Mao’s China: The Language Game

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The Farm Boy, a Chinese Communist propaganda woodcut, circa 1950

It can be embarrassing for a China scholar like me to read Eileen Chang’s pellucid prose, written more than sixty years ago, on the early years of the People’s Republic of China. How many cudgels to the head did I need before arriving at comparable clarity? My disillusioning first trip to China in 1973? My reading of the devastating journalism of Liu Binyan in 1980? Observation of bald lies in action at the Tiananmen massacre in 1989 and in the imprisonment of a Nobel Peace laureate in more recent times? Did I need all of this to catch up to where Chang was in 1954 in her understanding of how things worked in Communist China, beneath the blankets of jargon? In graduate school I did not take Chang’s Naked Earth (published in Chinese in 1954 and translated by Chang into English in 1956) and its sister novel, The Rice-Sprout Song (also published in 1954 and translated by Chang into English in 1955), very seriously. People said the works had an anti-Communist bias. How silly.

In Naked Earth, Chang shows how the linguistic grid of a Communist land-reform campaign descends on a village like a giant cookie cutter. There are Poor Farmers, Middling Farmers, Landlords, Bad Elements, and more. When actual life doesn’t fit the prescriptions, so much the worse for actual life. Make it fit. A “cadre” (a technical term for a functionary in the Communist system) complains that the farmers have “always been backward. . . . All they ever see is the bit of material advantage right in front of them.” This leaves them “afraid to be active.” Perhaps they don’t want to be active? No, answers the organization, they are reticent only because they fear “the revenge of the Remnant Feudal Forces.” When finally coaxed to complain, they sometimes—oops!—complain about the cadres, not the Landlords.

Eventually the farmers, like everyone else, figure out that their personal interests depend on correct verbal performance. There are certain things you are supposed to say and certain ways you are supposed to say them. “Tell the truth!” is a command that you recite your lies correctly. An unimpeachable exterior becomes everyone’s goal.

In this novel, Chang was turning her attention to the years 1949 to 1953 and writing about parts of China—agricultural villages, a Communist newspaper office, soldiers in the Korean War—that were new to her. She is best known in the West for her stories from the 1940s, finely translated by Karen Kingsbury and collected in Love in a Fallen City. These earlier stories are delightful for their evocative language, psychological insight, moral acuity, and close observation of Chang’s own social milieu, the Chinese urban elite. Given her background, one might ask how she could make this transition as smoothly as she did.

Certainly her skill in imagining the private thoughts of people as they interact, so expertly honed in her earlier fiction, continues to serve her well in Naked Earth and The Rice-Sprout Song. In addition she seems, like George Orwell, to have almost a sixth sense for immediate comprehension of what an authoritarian political system will do to human beings in daily life. She looks past the grand political system itself and focuses instead on the lives of people—how they feel and behave as they adapt to what the system forces upon them.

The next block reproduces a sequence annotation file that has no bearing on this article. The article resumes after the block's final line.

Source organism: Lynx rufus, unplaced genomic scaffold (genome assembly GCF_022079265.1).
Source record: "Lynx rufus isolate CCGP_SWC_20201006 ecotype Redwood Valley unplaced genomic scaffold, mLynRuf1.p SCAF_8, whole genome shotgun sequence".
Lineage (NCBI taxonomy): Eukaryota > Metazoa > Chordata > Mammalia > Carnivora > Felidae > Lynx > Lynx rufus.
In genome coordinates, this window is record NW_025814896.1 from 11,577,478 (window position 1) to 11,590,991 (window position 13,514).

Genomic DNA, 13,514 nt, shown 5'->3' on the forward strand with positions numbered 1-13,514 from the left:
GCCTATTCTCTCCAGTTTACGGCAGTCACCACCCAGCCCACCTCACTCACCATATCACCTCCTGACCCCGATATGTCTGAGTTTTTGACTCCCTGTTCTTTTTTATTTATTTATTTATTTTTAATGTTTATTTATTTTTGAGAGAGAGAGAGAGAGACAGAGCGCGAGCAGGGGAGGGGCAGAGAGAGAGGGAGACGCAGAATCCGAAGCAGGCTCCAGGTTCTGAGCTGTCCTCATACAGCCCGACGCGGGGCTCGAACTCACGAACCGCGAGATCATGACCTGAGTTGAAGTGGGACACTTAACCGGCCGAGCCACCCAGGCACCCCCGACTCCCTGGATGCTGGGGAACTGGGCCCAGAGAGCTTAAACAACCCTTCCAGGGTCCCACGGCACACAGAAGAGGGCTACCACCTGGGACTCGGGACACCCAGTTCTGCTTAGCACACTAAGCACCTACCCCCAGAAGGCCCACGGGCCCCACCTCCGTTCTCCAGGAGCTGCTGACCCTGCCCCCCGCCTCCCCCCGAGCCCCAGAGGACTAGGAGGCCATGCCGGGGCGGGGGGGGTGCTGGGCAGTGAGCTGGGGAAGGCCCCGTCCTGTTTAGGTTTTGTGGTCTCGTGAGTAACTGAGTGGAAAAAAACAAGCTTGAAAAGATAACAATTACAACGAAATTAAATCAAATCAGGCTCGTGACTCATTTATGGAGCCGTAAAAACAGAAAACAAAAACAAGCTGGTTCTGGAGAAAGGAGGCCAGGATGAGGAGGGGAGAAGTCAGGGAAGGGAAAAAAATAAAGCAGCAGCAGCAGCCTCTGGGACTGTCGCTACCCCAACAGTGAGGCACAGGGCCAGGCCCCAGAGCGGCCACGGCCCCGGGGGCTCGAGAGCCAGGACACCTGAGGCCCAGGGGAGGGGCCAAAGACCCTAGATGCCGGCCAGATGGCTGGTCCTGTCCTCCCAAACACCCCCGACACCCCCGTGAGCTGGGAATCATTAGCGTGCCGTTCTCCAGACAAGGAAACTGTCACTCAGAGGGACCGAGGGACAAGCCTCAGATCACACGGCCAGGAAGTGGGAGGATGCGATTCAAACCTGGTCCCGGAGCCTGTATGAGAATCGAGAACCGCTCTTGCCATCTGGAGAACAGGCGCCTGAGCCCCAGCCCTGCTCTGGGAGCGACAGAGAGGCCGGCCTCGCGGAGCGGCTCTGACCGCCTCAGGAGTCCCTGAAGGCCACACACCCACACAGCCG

Still, readers may wonder how Chang could know about land reform in the Chinese countryside or about the Korean War without firsthand experience of those events. Perhaps sensing a need to address this question, Chang writes in prefaces to both The Rice-Sprout Song and Naked Earth that the novels are based on true stories. (She had never offered similar assurances about her earlier stories.) Chang did travel to rural China, at least briefly, in the years immediately before and after 1949, but most of the material for her novels seems to have come from secondhand accounts or from published sources. “Self-criticisms” by officials and descriptions of famines had appeared, after being combed for political correctness, in the state-run press. Chang could read past the propaganda overlay and infer what had actually happened.

She also appears to have learned from The Sun Shines over the Sanggan River, the Chinese writer and Communist Party member Ding Ling’s Party-approved long novel (published in 1948 and winner of the Stalin Prize in 1951) about land reform in Communist-held areas in the 1940s. The Chinese literary scholar Zhang Qianfen has noted a broad range of “intertextuality” between Sanggan River and Naked Earth on questions that range from how farmers wash their hands to what public “struggle sessions” look like. The main difference is that Ding Ling feels a continual need to invent “model behavior,” while Chang does not.

In Naked Earth, one young woman suffers a torrid criticism session, ends it with a self-denunciation, and then steals away to weep in solitude. Someone discovers her and accuses her of “only pretending to accept criticism.” Thinking quickly, she explains that, no, hers are tears of gratitude: “Everybody was so concerned about me, so enthusiastic in helping me to make Progress.” Does her explanation pass muster? Yes, but less because it is credible than because it reinforces the exterior mask that says “I submit to the organization.” To the powers that be, that demonstration is more important than what she actually thinks.

Over time, the need to maintain a correct exterior turns public political language into a kind of chess game. You make moves in order to get what you want, and you avoid bad moves that would bring punishment. During the Three-Anti campaign in 1951, when nearly all Communist cadres are scrutinized for corruption, waste, or bureaucratism, Ko Shan, a Party member and newspaper manager in public but a “tubercular nymphomaniac” (in C.T. Hsia’s apt phrase) in private, is forced onto a stage for self-criticism: